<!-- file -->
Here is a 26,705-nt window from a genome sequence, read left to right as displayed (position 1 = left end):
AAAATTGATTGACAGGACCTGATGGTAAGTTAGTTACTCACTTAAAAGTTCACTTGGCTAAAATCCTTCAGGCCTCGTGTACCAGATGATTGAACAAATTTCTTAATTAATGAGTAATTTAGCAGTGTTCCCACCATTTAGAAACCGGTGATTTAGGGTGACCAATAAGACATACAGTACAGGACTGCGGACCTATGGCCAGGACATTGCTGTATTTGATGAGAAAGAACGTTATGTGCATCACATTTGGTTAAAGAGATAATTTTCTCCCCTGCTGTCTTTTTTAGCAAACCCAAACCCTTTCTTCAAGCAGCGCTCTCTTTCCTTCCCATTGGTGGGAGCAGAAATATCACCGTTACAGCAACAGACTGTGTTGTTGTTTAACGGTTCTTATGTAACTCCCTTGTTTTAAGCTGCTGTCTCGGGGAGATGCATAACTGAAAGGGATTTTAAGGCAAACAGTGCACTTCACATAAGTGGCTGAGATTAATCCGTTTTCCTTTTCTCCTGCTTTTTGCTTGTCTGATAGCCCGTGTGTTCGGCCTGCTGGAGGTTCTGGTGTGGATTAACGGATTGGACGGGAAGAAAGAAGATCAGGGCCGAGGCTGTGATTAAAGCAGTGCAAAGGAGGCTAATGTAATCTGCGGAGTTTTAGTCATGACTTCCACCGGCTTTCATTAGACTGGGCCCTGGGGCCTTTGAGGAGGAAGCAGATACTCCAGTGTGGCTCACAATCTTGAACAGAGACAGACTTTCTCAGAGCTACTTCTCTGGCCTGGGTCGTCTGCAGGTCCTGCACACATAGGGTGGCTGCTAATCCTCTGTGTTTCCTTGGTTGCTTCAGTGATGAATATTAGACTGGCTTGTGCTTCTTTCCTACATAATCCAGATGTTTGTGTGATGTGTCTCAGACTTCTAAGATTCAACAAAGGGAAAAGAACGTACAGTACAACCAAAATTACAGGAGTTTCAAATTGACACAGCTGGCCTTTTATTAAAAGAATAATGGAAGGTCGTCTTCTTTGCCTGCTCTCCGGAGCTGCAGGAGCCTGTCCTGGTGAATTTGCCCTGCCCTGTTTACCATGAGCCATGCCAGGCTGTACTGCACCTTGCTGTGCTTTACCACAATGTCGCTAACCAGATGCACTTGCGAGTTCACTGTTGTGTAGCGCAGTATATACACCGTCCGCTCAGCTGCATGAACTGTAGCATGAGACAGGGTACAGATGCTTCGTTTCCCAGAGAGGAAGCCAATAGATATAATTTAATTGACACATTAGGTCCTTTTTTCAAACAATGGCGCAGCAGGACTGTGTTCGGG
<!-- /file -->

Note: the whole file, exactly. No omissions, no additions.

Here is a 26,705-nt window from a genome sequence, read left to right as displayed (position 1 = left end):
AAAATTGATTGACAGGACCTGATGGTAAGTTAGTTACTCACTTAAAAGTTCACTTGGCTAAAATCCTTCAGGCCTCGTGTACCAGATGATTGAACAAATTTCTTAATTAATGAGTAATTTAGCAGTGTTCCCACCATTTAGAAACCGGTGATTTAGGGTGACCAATAAGACATACAGTACAGGACTGCGGACCTATGGCCAGGACATTGCTGTATTTGATGAGAAAGAACGTTATGTGCATCACATTTGGTTAAAGAGATAATTTTCTCCCCTGCTGTCTTTTTTAGCAAACCCAAACCCTTTCTTCAAGCAGCGCTCTCTTTCCTTCCCATTGGTGGGAGCAGAAATATCACCGTTACAGCAACAGACTGTGTTGTTGTTTAACGGTTCTTATGTAACTCCCTTGTTTTAAGCTGCTGTCTCGGGGAGATGCATAACTGAAAGGGATTTTAAGGCAAACAGTGCACTTCACATAAGTGGCTGAGATTAATCCGTTTTCCTTTTCTCCTGCTTTTTGCTTGTCTGATAGCCCGTGTGTTCGGCCTGCTGGAGGTTCTGGTGTGGATTAACGGATTGGACGGGAAGAAAGAAGATCAGGGCCGAGGCTGTGATTAAAGCAGTGCAAAGGAGGCTAATGTAATCTGCGGAGTTTTAGTCATGACTTCCACCGGCTTTCATTAGACTGGGCCCTGGGGCCTTTGAGGAGGAAGCAGATACTCCAGTGTGGCTCACAATCTTGAACAGAGACAGACTTTCTCAGAGCTACTTCTCTGGCCTGGGTCGTCTGCAGGTCCTGCACACATAGGGTGGCTGCTAATCCTCTGTGTTTCCTTGGTTGCTTCAGTGATGAATATTAGACTGGCTTGTGCTTCTTTCCTACATAATCCAGATGTTTGTGTGATGTGTCTCAGACTTCTAAGATTCAACAAAGGGAAAAGAACGTACAGTACAACCAAAATTACAGGAGTTTCAAATTGACACAGCTGGCCTTTTATTAAAAGAATAATGGAAGGTCGTCTTCTTTGCCTGCTCTCCGGAGCTGCAGGAGCCTGTCCTGGTGAATTTGCCCTGCCCTGTTTACCATGAGCCATGCCAGGCTGTACTGCACCTTGCTGTGCTTTACCACAATGTCGCTAACCAGATGCACTTGCGAGTTCACTGTTGTGTAGCGCAGTATATACACCGTCCGCTCAGCTGCATGAACTGTAGCATGAGACAGGGTACAGATGCTTCGTTTCCCAGAGAGGAAGCCAATAGATATAATTTAATTGACACATTAGGTCCTTTTTTCAAACAATGGCGCAGCAGGACTGTGTTCGGG